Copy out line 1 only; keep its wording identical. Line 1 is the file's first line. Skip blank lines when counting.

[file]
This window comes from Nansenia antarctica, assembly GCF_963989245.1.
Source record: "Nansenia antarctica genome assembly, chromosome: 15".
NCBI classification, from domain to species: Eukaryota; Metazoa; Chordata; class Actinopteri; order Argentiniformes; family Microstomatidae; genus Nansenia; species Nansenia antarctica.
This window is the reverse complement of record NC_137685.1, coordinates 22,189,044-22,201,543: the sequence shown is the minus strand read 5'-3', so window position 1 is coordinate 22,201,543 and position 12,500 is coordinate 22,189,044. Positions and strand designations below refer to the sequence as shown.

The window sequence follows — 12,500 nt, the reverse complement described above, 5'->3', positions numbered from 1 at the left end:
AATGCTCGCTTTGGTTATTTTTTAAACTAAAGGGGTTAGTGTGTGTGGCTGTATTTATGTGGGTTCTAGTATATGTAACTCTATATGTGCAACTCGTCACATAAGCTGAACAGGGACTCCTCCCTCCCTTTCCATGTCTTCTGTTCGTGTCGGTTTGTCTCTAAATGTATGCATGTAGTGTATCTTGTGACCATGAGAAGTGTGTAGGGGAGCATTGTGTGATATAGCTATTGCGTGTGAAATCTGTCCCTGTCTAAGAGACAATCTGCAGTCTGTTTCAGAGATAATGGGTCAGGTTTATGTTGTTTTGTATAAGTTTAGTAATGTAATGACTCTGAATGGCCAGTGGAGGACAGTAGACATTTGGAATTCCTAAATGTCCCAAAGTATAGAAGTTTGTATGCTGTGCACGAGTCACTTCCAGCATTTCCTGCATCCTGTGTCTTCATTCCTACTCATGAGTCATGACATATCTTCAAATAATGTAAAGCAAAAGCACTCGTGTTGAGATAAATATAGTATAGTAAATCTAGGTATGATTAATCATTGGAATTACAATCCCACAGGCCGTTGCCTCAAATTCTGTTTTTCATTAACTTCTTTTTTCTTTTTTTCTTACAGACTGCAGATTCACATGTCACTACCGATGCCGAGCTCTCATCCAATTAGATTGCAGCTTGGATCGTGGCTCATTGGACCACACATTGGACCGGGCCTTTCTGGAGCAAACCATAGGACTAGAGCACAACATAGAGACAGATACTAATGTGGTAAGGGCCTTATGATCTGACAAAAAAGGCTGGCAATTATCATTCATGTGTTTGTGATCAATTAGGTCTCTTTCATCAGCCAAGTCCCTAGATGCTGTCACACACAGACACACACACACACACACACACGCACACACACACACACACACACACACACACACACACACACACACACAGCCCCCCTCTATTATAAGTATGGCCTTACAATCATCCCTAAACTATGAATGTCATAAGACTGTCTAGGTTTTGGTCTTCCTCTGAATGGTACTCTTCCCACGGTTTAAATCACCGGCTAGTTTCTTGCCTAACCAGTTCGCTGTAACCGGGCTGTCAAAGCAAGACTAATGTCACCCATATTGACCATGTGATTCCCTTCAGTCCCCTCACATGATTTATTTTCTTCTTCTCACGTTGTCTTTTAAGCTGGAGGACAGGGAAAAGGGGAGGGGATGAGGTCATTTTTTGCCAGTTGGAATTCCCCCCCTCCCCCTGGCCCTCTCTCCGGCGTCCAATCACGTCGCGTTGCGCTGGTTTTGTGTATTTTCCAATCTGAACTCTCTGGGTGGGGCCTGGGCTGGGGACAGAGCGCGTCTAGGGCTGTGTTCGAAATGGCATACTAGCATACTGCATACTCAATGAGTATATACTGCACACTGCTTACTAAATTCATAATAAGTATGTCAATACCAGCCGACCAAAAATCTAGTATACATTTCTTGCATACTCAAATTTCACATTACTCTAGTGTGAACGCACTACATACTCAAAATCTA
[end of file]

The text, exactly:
This window comes from Nansenia antarctica, assembly GCF_963989245.1.